Just under two weeks ago Alex Amiri and Caleb Bender successfully completed their Everesting for MS. Alex reflects back on the day and how the idea originated.
A few weeks ago I reached out to a friend of mine, Caleb Bender and pitched the idea of Everesting instead of just doing the Virtual MS Bike. He was all over the idea and luckily, Caleb has a ton of experience with MS Bike. We were also fortunate that our coach Houshang Amiri has an endless amount of experience in training athletes to perform and recover at their best.
First off Caleb and I set up a donation page through MS Bike deciding on a team goal of $2,000, ($1,000 each). At the time of writing this we upped the team goal to $4,000, $2,000 each and we are happy to say we have PASSED this goal. The feedback has been incredibly humbling. The involvement of the local and the cycling community was the real motivator when things got tough during the ride.
So to the ride. We planned on a time just over two weeks from our decision date, which landed us on August 1. Neither of us really knew just how hard it would be, or just how important it was to pace our effort. Two weeks before our August 1. effort we agreed it would be smart to see what kind of pace we could maintain.
First, we talked to Houshang, and he told us what sort of pace would be realistic. We both did 10-15 efforts, once a week for two weeks. We hit the climb on the first week and we felt the pace was manageable. We agreed to do this again the second week. But this time we had a bit more riding in the legs. The pace still felt fine by the 11th effort. Once we got off the climb that time we started thinking about nutrition as that was going to be even more important on an effort like this, compared to the Zone 2 riding we had been doing.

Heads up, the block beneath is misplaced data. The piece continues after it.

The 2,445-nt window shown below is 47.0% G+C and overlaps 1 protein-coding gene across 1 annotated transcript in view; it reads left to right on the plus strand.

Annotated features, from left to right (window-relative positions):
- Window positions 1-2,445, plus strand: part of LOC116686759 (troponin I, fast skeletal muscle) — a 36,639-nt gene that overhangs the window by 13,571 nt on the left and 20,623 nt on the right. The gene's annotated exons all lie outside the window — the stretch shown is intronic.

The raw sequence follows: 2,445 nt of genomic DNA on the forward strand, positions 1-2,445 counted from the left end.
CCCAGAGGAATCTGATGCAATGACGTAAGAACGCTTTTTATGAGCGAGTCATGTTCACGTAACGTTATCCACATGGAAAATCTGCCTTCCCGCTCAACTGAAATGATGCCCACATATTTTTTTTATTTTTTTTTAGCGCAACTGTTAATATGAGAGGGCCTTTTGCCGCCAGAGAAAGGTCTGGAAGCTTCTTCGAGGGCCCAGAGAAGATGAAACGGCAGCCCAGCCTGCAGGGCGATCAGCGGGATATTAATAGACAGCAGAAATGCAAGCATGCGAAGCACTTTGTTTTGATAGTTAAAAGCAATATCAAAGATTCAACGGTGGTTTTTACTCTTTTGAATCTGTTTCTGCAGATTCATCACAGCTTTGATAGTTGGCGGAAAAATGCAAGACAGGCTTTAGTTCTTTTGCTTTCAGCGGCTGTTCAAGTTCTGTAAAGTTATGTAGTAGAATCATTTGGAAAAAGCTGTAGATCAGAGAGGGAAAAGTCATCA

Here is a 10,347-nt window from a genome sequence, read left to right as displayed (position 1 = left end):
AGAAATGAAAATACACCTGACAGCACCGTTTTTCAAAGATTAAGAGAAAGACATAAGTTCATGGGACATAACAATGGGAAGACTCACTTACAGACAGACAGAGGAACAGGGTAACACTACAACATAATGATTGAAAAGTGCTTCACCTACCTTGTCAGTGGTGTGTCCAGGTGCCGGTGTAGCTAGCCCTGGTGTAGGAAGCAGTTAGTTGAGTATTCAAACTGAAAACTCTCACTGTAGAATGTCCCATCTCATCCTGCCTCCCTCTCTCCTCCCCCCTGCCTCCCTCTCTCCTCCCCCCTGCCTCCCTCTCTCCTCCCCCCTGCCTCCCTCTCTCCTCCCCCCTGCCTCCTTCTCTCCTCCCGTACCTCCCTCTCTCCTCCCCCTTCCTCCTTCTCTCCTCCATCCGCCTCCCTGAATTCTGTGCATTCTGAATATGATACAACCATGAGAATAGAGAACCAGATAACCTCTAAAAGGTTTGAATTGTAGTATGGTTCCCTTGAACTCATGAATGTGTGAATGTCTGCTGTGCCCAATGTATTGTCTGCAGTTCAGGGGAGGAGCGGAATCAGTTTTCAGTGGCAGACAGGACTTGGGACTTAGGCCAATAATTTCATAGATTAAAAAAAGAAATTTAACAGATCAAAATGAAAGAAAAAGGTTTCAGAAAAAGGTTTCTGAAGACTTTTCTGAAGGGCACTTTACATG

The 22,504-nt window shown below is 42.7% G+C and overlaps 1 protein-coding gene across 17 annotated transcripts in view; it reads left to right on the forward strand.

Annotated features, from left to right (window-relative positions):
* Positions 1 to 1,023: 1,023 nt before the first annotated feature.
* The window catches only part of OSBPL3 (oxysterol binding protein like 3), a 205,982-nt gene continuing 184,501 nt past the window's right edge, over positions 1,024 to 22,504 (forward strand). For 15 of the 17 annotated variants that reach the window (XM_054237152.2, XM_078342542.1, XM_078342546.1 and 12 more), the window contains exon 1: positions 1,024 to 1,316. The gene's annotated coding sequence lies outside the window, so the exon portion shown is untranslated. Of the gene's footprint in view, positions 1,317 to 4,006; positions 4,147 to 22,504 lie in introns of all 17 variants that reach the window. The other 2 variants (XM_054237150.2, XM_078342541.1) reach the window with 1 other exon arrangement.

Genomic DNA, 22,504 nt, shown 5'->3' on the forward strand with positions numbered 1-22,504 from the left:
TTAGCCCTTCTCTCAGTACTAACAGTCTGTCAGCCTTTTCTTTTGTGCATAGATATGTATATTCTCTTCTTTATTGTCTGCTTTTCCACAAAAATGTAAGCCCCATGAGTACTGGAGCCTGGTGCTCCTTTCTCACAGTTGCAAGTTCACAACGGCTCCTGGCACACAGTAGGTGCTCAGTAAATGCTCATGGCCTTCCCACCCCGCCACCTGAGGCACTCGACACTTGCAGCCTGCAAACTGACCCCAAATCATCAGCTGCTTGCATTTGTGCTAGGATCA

After a nice slow ride to get to Goldstream Heights, south of the Cowichan Valley, where we were going to do the climb, we were ready to start at 7:30 am. We set our own respective performance goal of what sort of time we want to finish in. I was aiming for 8:30. Starting out, we were a bit ahead of pace so we quickly adjusted and carried on. For the first five hours I was feeling comfortable with the pace I was holding, and the speed I was targeting on the climb. As the fifth hour carried on the wind started, first it was a cross-headwind, then by the sixth hour it was a headwind, and it only got worse. While the pace waivered it became more and more difficult.
Thankfully around this time is when people started to show up in support. We had friends on the side of the road, and fellow cyclists riding up with us. This helped the morale. Around this time my mind was blank, and the effort along with the 31 degree heat and the headwind took its toll. The pace dropped but this was okay because until this point I had been ahead of schedule. After 45 minutes, I slowly rebuilt the pace back to what was comfortable. For the last hour of the ride, I was doing okay mentally. The legs hit a point where I couldn’t go much slower, but I couldn’t go any harder either. You start to think about everyone who supported you along the way, and each person you think of makes you feel a little bit stronger. This is what really drove the final hour home for me (the two cokes I had during this hour might have helped to). I ended with a time of 8:40, completing the first section of Goldstream Heights Drive 73 times.
It has been 12 days since the effort now and its given me time to collect my thoughts and get the body properly recovered. That effort sucked but now it’s probably one of the things I’m personally most proud of. Beside the effort, the fundraiser went incredibly well. Our donation pages are both still active, I urge you to check it out and read the donor list, as all those who supported us there are listed and deserve recognition beyond what I can provide.